JDRF Awards World-Renowned T1D Researchers

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JDRF is honored to recognize five leading international researchers whose work has and is transforming type 1 diabetes (T1D) science. We also are proud that our funding has helped drive their work forward toward both curing T1D and improving the lives of those living with the disease today.

  • The recipient of the David Rumbough Award is Chantal Mathieu, M.D., Ph.D., professor of medicine, KU Leuven, Belgium, whose work has advanced both the understanding of the development of T1D and the creation of strategies to prevent or cure the disease, including the use of devices and drugs to improve metabolic outcomes. Her leadership of the INNODIA consortium is driving work on disease modifying therapies to cure and prevent T1D. This award was established in 1974 by actress Dina Merrill in honor of her late son, David, and recognizes outstanding achievement in the field of T1D that has significantly accelerated the JDRF mission.
  • Michael A. Weiss, M.D., Ph.D., M.B.A., distinguished professor, Indiana University, is the recipient of The Gerold and Kayla Grodsky Basic Research Scientist Award, which honors Dr. Gerold Grodsky’s diabetes research for over four decades at UCSF. Established in 1993, the award recognizes a basic research scientist who has made outstanding pioneering contributions to T1D, and it acknowledges the dedication that Dr. Michael Weiss has had to understanding insulin structure and signaling. His laboratory decoded the structures of insulin, proinsulin and rapid-acting analogs, and, in 2009, he founded Thermalin Diabetes, Inc., to re-engineer the insulin molecule to be more stable and to act more selectively.
  • Mary Tyler Moore and S. Robert Levine, M.D., Excellence in Clinical Research Award is named in honor of JDRF’s International Chairman, Mary Tyler Moore and her husband, S. Robert Levine, M.D., for their extraordinary commitment to JDRF’s mission, and recognizes outstanding clinical and translational T1D research. The recipient this year is Kevan Herold, M.D., professor of immunology and medicine, Yale University, who has significantly advanced the use of immune therapies to slow and stop T1D progression. He has driven the completion of multiple clinical trials in T1D over the past three decades and was the lead investigator on the TrialNet Teplizumab Study—the first clinical trial to show a meaningful delay in the onset of T1D in a high-risk population. Dr. Herold’s early work led to the discovery of the role of CD3 in T1D and the development of antibodies, including teplizumab, that target CD3.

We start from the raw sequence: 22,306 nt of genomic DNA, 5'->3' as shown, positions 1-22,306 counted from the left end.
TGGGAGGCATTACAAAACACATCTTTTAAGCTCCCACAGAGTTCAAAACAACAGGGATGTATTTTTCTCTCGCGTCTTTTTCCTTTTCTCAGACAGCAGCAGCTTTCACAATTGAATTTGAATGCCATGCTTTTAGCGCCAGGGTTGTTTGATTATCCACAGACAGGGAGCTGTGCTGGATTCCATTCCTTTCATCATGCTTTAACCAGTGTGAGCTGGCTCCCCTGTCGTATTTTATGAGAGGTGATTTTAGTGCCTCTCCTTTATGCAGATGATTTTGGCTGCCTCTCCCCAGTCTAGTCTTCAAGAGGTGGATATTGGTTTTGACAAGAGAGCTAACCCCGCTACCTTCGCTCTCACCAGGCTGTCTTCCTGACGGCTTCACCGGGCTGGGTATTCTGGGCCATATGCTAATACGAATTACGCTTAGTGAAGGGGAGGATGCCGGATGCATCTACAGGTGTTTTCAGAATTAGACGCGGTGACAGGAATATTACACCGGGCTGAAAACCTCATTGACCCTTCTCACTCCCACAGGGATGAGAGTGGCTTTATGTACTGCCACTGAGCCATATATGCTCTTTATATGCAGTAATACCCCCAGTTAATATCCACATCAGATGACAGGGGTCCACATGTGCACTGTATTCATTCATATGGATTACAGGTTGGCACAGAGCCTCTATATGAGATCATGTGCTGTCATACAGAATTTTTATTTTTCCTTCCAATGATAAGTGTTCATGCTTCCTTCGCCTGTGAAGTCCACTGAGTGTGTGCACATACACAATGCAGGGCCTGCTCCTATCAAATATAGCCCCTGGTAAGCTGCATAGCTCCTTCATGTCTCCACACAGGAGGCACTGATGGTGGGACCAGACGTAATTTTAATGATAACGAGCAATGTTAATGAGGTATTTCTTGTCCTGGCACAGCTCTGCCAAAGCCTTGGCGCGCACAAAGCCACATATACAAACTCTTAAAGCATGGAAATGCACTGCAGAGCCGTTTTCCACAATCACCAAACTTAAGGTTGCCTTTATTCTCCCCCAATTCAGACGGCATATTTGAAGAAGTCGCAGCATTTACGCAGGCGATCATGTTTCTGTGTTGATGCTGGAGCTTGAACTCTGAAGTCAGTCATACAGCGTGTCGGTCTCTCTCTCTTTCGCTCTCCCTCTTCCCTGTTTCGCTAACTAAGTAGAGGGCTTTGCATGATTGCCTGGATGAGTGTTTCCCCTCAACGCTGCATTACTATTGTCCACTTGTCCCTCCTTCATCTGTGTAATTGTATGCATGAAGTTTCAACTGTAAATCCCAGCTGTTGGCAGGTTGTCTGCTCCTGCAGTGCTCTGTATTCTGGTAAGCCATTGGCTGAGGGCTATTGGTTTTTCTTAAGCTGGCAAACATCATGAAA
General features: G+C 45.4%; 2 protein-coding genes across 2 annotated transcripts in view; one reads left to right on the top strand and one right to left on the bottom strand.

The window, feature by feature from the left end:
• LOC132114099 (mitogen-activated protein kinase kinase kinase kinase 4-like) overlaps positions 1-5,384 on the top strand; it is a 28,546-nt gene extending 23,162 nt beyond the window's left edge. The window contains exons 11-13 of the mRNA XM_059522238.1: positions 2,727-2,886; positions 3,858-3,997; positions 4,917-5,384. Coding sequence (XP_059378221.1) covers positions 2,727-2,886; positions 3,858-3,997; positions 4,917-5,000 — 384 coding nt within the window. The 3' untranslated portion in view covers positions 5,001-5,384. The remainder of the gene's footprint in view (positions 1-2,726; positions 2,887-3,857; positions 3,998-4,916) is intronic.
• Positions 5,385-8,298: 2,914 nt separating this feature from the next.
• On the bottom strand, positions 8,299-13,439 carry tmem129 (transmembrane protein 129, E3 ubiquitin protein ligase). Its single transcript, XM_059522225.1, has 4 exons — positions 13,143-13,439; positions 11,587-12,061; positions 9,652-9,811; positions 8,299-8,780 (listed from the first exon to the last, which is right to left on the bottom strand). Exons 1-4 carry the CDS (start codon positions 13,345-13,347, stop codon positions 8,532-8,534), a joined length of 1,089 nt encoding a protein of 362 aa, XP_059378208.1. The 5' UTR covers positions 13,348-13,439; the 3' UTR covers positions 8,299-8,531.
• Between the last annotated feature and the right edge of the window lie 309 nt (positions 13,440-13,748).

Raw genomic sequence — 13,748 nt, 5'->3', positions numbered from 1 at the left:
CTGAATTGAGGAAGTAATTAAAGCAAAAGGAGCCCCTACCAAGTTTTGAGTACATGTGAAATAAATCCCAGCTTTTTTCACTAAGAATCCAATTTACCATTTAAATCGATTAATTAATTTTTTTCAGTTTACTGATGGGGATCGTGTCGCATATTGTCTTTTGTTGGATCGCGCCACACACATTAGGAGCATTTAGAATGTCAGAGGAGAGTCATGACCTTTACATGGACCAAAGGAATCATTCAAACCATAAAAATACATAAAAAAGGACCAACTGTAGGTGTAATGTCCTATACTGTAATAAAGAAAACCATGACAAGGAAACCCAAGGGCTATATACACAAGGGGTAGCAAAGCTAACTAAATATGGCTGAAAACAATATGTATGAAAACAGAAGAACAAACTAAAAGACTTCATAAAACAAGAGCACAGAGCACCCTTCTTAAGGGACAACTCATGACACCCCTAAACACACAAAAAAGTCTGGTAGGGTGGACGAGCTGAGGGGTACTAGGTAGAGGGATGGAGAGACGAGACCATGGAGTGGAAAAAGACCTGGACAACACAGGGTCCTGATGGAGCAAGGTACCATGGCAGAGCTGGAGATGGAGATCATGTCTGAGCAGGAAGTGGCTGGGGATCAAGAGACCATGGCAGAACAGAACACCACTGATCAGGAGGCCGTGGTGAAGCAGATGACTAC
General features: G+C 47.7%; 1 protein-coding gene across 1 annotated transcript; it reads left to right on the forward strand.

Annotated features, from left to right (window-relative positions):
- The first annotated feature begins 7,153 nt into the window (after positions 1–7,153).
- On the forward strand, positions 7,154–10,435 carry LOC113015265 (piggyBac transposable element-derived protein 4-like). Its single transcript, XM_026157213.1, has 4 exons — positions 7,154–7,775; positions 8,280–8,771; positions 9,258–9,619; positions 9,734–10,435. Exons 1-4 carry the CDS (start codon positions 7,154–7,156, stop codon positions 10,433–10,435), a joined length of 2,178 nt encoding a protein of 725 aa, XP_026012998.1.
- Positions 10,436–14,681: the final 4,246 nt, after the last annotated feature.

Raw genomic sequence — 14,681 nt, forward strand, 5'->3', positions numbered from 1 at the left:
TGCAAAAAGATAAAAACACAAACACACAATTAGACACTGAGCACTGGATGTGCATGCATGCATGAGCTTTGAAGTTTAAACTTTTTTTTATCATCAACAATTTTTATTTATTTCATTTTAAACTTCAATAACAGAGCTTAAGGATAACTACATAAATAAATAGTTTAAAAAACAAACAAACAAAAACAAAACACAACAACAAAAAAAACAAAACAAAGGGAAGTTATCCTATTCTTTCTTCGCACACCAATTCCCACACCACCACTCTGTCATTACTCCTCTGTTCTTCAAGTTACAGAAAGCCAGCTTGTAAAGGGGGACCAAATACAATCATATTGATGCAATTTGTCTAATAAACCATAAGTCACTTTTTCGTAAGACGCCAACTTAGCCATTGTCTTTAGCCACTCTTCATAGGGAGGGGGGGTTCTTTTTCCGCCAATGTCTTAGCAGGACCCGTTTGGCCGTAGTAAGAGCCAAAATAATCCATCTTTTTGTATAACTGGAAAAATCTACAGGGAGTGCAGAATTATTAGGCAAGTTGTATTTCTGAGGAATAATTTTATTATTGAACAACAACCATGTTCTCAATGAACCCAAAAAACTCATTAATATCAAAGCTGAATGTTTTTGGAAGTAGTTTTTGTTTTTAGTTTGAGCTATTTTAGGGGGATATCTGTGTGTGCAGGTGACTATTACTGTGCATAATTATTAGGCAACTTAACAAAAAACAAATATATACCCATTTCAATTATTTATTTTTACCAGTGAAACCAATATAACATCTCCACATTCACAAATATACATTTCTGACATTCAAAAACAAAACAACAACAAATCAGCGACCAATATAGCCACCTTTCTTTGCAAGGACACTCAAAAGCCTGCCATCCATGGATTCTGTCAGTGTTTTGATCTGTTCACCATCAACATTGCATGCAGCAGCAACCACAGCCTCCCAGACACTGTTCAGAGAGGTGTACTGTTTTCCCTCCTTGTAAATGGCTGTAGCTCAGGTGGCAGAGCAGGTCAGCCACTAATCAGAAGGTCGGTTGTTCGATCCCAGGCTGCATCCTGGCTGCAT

• Åke Lernmark, Ph.D., senior professor, Lund University, Sweden, is the recipient of The George Eisenbarth Award for Type 1 Diabetes Prevention, for having devoted decades of work to developing tools to predict and prevent T1D. His laboratory cloned an autoantibody strongly associated with T1D and developed a novel assay now used worldwide to detect this protein. Established in 2013, this award is named for diabetes researcher George S. Eisenbarth, M.D., Ph.D., who provided the foundation for predicting T1D and identifying novel approaches toward prevention and cures.
  • The Dr. Robert Goldstein Award is presented to a promising T1D investigator, and it goes to Teresa Rodriguez-Calvo D.V.M., Ph.D., junior group leader, Helmholtz Zentrum München, Germany, who is an emerging leader and expert in T1D research. Her focus is on understanding if beta cells are dysfunctional before clinical onset. Ultimately, her work could help develop novel biomarkers and therapeutic approaches targeting beta cell dysfunction. This award was established in 2018 to honor the late Dr. Robert Goldstein, who played a key role in developing JDRF’s Research Department and serving as chief scientific officer for JDRF International and JDRF Canada for over two decades.

JDRF humbly thanks them for their work and celebrates their impact in T1D research.

By Alexandra Mulvey